18 DECEMBER 1880, Page 22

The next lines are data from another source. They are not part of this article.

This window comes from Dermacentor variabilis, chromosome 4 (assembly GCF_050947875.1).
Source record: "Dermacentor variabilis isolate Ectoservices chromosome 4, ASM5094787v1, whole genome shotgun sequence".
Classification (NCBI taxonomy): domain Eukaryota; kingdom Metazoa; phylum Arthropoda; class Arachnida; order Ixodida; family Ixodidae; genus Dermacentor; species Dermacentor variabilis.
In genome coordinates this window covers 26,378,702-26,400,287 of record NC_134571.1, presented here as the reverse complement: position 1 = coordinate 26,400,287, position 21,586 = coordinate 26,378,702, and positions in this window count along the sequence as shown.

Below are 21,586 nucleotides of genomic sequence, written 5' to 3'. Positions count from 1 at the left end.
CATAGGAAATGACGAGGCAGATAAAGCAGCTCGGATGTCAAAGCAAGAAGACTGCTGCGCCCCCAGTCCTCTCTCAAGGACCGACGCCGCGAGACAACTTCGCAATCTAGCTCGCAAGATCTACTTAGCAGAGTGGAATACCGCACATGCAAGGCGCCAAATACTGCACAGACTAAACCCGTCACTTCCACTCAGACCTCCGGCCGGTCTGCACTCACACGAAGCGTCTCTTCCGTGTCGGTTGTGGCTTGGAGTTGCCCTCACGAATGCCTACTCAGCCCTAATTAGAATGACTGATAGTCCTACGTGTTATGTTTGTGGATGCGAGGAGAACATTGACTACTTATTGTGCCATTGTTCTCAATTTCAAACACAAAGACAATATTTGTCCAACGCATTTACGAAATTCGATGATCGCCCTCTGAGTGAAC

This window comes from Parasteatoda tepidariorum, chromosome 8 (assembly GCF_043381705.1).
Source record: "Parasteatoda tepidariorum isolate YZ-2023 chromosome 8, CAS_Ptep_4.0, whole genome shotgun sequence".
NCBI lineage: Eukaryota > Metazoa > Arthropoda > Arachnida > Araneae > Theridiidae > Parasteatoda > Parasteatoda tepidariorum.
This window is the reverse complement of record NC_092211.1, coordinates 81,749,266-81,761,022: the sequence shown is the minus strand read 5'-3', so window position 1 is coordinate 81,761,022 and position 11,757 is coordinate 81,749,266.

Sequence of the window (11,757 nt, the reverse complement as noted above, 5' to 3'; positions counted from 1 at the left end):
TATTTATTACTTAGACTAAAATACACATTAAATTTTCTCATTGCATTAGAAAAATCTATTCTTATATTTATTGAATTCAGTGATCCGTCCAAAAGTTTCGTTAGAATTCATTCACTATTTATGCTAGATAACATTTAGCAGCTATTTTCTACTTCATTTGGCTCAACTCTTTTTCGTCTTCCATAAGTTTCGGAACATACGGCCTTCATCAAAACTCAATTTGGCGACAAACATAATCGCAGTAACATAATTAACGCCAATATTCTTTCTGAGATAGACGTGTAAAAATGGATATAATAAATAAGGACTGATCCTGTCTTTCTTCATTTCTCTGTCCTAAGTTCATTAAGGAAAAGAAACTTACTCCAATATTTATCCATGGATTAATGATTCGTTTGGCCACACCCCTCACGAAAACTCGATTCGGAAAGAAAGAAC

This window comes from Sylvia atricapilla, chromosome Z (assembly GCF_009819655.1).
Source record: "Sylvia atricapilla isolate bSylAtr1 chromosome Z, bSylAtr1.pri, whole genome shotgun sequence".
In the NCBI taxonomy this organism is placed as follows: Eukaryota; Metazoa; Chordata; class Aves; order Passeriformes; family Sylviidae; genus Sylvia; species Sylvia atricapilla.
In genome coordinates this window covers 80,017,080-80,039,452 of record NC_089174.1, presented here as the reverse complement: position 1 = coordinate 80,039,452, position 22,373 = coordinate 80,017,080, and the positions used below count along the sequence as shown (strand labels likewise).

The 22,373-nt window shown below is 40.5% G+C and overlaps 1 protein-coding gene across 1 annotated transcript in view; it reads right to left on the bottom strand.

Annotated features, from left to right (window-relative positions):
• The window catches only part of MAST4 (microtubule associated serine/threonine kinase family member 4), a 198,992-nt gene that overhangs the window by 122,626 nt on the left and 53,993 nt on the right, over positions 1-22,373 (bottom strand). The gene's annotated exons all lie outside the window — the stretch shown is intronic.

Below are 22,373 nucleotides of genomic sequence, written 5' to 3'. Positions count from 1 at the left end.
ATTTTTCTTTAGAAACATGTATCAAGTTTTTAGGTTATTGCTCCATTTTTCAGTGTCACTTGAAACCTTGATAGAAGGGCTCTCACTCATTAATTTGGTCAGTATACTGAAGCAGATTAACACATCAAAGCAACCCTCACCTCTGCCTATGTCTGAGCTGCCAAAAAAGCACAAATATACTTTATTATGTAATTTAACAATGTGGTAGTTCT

Pictures from the German Fatherland. By the Rev. Samuel G. Green, D.D. (Religious Tract Society.)—This is a well-written and well-illustrated volume, one of an excellent series published by the same society. Dr. Green takes us over a great part of the country inhabited by German races, not limiting himself to the empire, but including also the German provinces of Austria and the Tyrol. The pictures are very good of the kind, and the letterpress of more than usual interest.—The International Portrait Gallery, Second Series (Cassell and Co.), contains twenty portraits taken from photographs of various European celebrities, among whom, choosing the names almost at random, may be found President Grevy, the King of Spain, M. Hyacinthe Loyson, General Grant, 0. W. Holmes, Signor Castelar, M. de Lesseps, and J. R. Lowell. The portraits are accompanied by very interesting and well-written biographies.— Family Fortunes : a Domestic Story. By Edward Garrett. (Nelson.) —The chief character in this book is " Darby," a Scotch servant, sprung from the peasant class, whose shrewd and racy talk, full of homely wisdom, is admirably given. No reader who has made acquaintance with this vigorously pourtrayed personage will easily forget her. Mr. Farquhar and his daughter are sufficiently well drawn to make the story interesting ; and the old bachelor, Mr. Demetrius Turner, though more of a caricature, will be accepted for the service which he does in the development of the plot. There is a second part of the story, which principally concerns the fortunes of one of the sons, who follows the profession of medicine, and comes in for some remarkable experience. This is a more ambitious effort than the first part, but scarcely so successful.—Bricks without Straw. By A. W. Tonrgee, LL.D. (Sampson Low and Co.)— This is a story of the reconstruction of society in the Southern States after the abolition of slavery. It gives ns vigorously drawn pictures of life, and is full of incident ; but it deals with social conditions of which the average English reader knows very little, while it fails to treat the subject in that broad and masterly way which made Uncle Tom's Cabin intelligible and appreciable to those who know nothing of the state of things which it pourtrayed. —Rudyford ; or, Creed and Character. By Silas K. Hawkins. (Ward and Lock.)—George Tremain, son of a narrow-minded- man who makes a stern religious profession conceal a very loose practice in respect of honest dealing, rebels against the conventional teaching of the community with which he is associated, and suffers accord- ingly. He is supplanted in his place at home by a scoundrel who pretends to be a pious banker, but is a burglar. How this villain is unmasked just as he is about to marry one of the heroines of the story ; what a hairbreadth escape the hero has from a violent death ; how everything comes right at the end,—is told in a narrative which we cannot recognise as very closely corresponding to reality, but which carries us with it without difficulty.—Mark Dennison's Charge. By Georgiana M. Craik. (Routledge.)—Elinor Bertini, whom Mark Dennison, finding her left destitute by the death of her father, adopts, is not at all a model child, and pleases us all the more—that is, on paper, for in real life she would have been ex- ceedingly provoking—because she is not. This part of the story is capital. When Elinor passes out of her childhood, she becomes less interesting. She tries living with her grandmother, a lady of fortune, whom her mother's marriage had grievously offended, but does not succeed, and finally returns to Mark, and is "as dear to him as his own child." Perhaps some day Miss Craik, who has written this story with unusual skill, will tell us what happened when her heroine grew up.—Hermy : the Story of a Little Girl. By Mrs. Molesworth. (Routledge.)—It would not be easy to match the beauty and pathos of the story by Mrs. Molesworth which was reviewed at length in this journal three weeks ago ; but Hermy is not unworthy of A Christian Child. It has the same reality, quite enough ideal- ised, to make it artistically good. " Hermy " has the look of being closely true to nature ; even her somewhat difficult views about truth are very like the curious moral puzzles with which children often entangle themselves.—Our Next-door Neighbour : a Story for Children, by Stella Austin. (Masters.)—The little girls, Sibyl and Molly, quaint, mischievous little creatures, are very pleasant acquaintances indeed. This is quite one of the best children's books that we have seen this season.—The History of Tommie Brown and the Queen of the Fairies. (D. Douglas.)—Tommie is a Scotch child, who has something of the same experiences as the true Thomas of Scotch legend ; and he transmits the same interesting power of making acquaintance with the fairy-folk to his son. There is more novelty about this than there is in most modern fairy-stories.—Prince Darling's Story Book. (Routledge.) —In this volume we have four stories taken from French sources, of which the best known will, probably, be Monsieur Edouard Ourliac's Prince Coqueluche. There is a multitude of illustra- tions, also very characteristically French, but not equal, in our judg- ment, to our home manufacture.—Schoolboys all the World Over. Adapted from the French, by Henry Frith. (Routledge.)—A certain Edgar very much objects to going to school, thinking himself ill-used and oppressed by being sent there, and ends by having a barring- out and being expelled. He is cured of his obstinacy and folly by finding out that if he were a boy in some other part of the world, he might be much worse off. A boy in the backwoods of America, a little Chinese, a little Esquimaux, African, and Australian, are the young folk that he reads about. —21 Jolly Fellowship. By Frank R. Stockton. (C. Began Paul and Co.)—It is a pleasing change, after the vast variety of books, sentimental, fanciful, and didactic, that we have read during the last four weeks, to come upon a book which is absolutely free from any sentiment or fancy, and seeks to enforce no moral, except the general principle that a boy should be honest and brave. A certain young Gordon goes on a trip with a -lad who is about two years younger than himself, and to whom he is, after a fashion, a tutor. They go from New York down to Savannah and other places in the South, and thence on to Nassau. Everything is told with the most charming sim- plicity and directness, and with a certain dry humour which is eminently American and eminently diverting. The account of how the two lads scale the fort at Savannah, and how the party restored a Negro Queen at Nassau, is excellent. We should explain that the two lads fall in with a certain young lady and her father, and that this damsel, " Corny " (short for Cornelia), makes an admirable third to the party. There is not, we are glad to say, a vestige of sentiment in their relation. An English tale-teller would hardly have ended without a marriage.—We have also two of the late Mr. W. H. G. Kingston's tales, Adventures in the Far West and The Golden Grass- hopper, this last a story of the days of Sir Thomas Gresham. —Mr. George M. Towle tells again the story of The Conquest of Pizarro. (Routledge.)—We notice no list of authorities. Whatever the subject, if it be of an historic kind, this should always be furnished. Mr. Towle seems to write with too much forbearance of Pizarro's character, but he has given us a graphic and spirited narrative.—Shakespeare's Stories Simply Told. By Mary Seamer. (Nelson).—It is no slight venture to tell stories from Shakespeare after Charles and Mary Lamb. The special aim of Miss Seamer is expressed by the word " simply," and it has been well attained.— What the Blackbird Said. By Mrs. Frederick Locker. (Routledge). —Here we have the existence of a young blackbird in the first year of his life, which, unluckily for him, included the winter of 1878. Our hero, however, was more fortunate than many of his compeers, for he not only enjoyed plenty of food, but also had the advantage of plenty of wise counsel from a rook of great experience. The spring comes, and he builds a nest; summer and autumn bring him pleasant experiences of their own, and when winter comes round again, he is not indisposed to admit that this is the beat of all possible worlds. It is a pretty volume, with appropriate pictures by Mr. Randolph Caldecott.—Of annual volumes of magazines, we have to mention Cassell's Family Magazine, in point of paper and print superior, perhaps, to any that we have seen, and as to its contents holding its own with any rival. We can but express our surprise that these and other similar magazines keep up so high an average of merit.—Friendly Meetings, Illustrated Readings for the People (Religious Tract Society), and The Child's Own Magazine (Sunday School Union).—Familiar Friends, by Olive Patch (Cassell and Co.), is a volume of particularly good pictures of animals, on excellent paper, with appropriate letterpress.—The title of Children's Daily Bread : a Picture, Text, and Verse for Every Day in the Year (Religious Tract Society), sufficiently declares its object; Papa's Picture Album (Nelson), The Day-Dawn Album (Routledge), and Little Lottie's Picture Gallery (Nelson), are all in their way full of interest for the younger children, for whose benefit also we have Northern Fairy-Tales, translated from the Norwegian of Asbjfirusen and the Danish of H. C. Andersen by H. L. Bracksteed, with twenty-six full-page illustrations by R. T. Pritchett and Clifford Merton. (Sampson Low and Co.)—With this may be mentioned a somewhat sumptuously got-up volume, The History of a Dewdrop, by J. R. Macduff, D.D. (Marcus Ward). Peter Parley's Annual (Ben George) is an old friend, not far off, if we remember right, its fortieth year ; and, it must be understood, a good annual, not a volume of bound-up magazines. Whatever its merits, and these seem to be of the average sort, the reader will anyhow get what he has not seen before.—The Three Jovial Huntsmen is " one of R. Caldecott's picture-books" (Routledgc), and is worthy of its companions. The ballad we do not remember to have seen before, and we are glad to make its acquaintance in Mr. Caldeoott's pages of excellent drawing and admirable hamour.—Miii- tary Misreadings of Shakespeare, by Major Seccombe (Routledge), is an amusing collection of caricatures, to which lines of it of Shake- speare are humorously adapted. They are gay with a variety of military uniforms, which, the author is careful to explain in his pre- face, are not meant to be any imputation en the several corps re- presented.—The Two Bears (Watherston) will amuse some of the young folk with its gay colours.—The author of Splashes of Ink, explained by C. T. Lillie, designed and illustrated by the author (Routledge), is careful to explain that his volume is intended for the amusement of the younger sort, but the practice of the elder. Briefly, the sense of the matter is that if you write a word and fold the paper while it is wet, following certain directions, you will get a sug- gestive picture. There is something very curious about this little picture-book.